Long Story Short : Dark Sines, Ivan The Tolerable, Concrete Island, Myrna

Hello all. It’s been a minute since I’ve posted one of these ‘Long Story Short’ posts where I cover an album in a paragraph or two. Gotta be honest, there’s just so much coming my way it’s hard to keep up. That’s not necessarily a bad thing. In fact, I’d say that’s a good thing when folks are creating at a high volume. Artists are inspired to create, so that’s a pretty great thing. The bad thing is that I can’t really keep up with the volume. Between this digital world of writing and the analog world of working, living, and experiencing, sometimes Papa just don’t have the time to listen to the 20 or so records hitting my mainframe on the weekly.

I’m not saying don’t send me your album or your record label’s latest release. Please, keep sending them. I’m just saying be patient and I’ll get to it eventually. I’ll try to post more of these. More bang for the buck, as they say. And I can get the word out on a few more albums, too.

Okay, so here we go.

Dark Sines : The Cenote Expedition

You can always count on Phil Dodd’s Waxing Crescent Records to offer up something completely unique and of its own. One of the more recent releases is Dark Sines’ The Cenote Expedition. Dark Sines is Appalachian experimental artist Taylor Proffitt, and The Cenote Expedition is a heady and heavy sound world that deals with mental illness and healing. Drones and dissonance paint this 9-song long player and act as a step into a hurt mind, looking for answers when none show themselves.

If you’re familiar with Waxing Crescent Records then this album will make sense. Similar work from Kuma, Camp of Wolves, and Polypores have made their way into ears, and Dark Sines locks into that mysterious sound world where drones, dissonance, and ambient textures build a real visceral experience.

Ivan The Tolerable : The Continuous Katherine Mortenhoe

Ivan The Tolerable returns to the Library of the Occult fold with The Continuous Katherine Mortenhoe, an acid-burnt psychedelic jazz journey based on the novel by D.G. Compton. Ivan The Tolerable, aka Oli Heff, gives us a living, breathing record that goes from hazy noise and woozy vibes to almost early 70s jazz in the vein of exploratory works by Freddie Hubbard and McCoy Tyner.

Heff has a knack for walking the line between musical worlds; offering up tasteful, almost intellectual heft and sonic experimentation that borders on late 60s freakouts. Both are offered up in kind with The Continuous Katherine Mortenhoe. Another deep dive LP from the great Ivan The Tolerable.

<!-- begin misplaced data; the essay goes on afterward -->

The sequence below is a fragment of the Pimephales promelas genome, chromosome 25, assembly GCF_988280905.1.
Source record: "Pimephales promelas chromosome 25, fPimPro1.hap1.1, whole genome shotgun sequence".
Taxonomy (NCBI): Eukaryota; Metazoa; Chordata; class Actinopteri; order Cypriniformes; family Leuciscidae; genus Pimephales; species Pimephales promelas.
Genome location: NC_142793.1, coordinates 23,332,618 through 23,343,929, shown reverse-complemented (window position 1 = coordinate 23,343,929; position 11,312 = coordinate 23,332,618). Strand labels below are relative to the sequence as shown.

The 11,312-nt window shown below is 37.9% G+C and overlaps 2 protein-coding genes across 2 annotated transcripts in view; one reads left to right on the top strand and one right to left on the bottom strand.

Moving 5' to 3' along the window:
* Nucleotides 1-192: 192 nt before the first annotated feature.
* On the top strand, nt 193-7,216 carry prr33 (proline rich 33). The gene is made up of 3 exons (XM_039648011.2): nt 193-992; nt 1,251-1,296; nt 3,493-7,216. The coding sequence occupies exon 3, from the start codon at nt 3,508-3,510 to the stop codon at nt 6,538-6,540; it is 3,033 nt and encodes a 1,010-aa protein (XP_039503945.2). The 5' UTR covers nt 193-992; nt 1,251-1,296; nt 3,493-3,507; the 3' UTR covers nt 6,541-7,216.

The Heartwood Institute and Hawksmoor : Concrete Island(Vinyl Remaster)

The 2020 release Concrete Island by Jonathan Sharpe (The Heartwood Institute) and James McKeown (Hawksmoor) was an absolute highlight in a year of desolation and dystopia come to life. Fitting that an album based on the JG Ballard dystopian noir novel would come out in such desolate times, but hey, if the shoe fits!

Originally released by Spun Out Of Control as a cassette/digital only release, this immense and Krautrock-heavy album gets the vinyl treatment, remastered by Antony Ryan and includes bonus track “Maitland” not included on the original cassette release. Concrete Island is an absolute steely, Motorik-driven classic that was born to be spun on a platter next to Kraftwerk, Tubeway Army, and PiL. Any of those names get your Spidey senses tingling, then get this slab of post-punk hot wax preordered.

Myrna : Vanishing Point

The Brooklyn-based trio Myrna make music that makes you melancholy, but the good kind of melancholy. Their kind of indie rock locks into the wistful nostalgia of bands like Real Estate, Smithereens, Shy Boys, and even Adrian Belew’s excellent power pop band The Bears.

Their latest album, the lean and vocal-heavy Vanishing Point, uses 80s-heavy drum programming and jangly guitar lines to paint a picture of an overcast walk through city streets. The pop sensibilities shine through on ten hook-laden songs that beg for mixtape selection, while the intricate arrangements and guitar muscle makes these track more than just simple pop songs.

What do you think? Let me know

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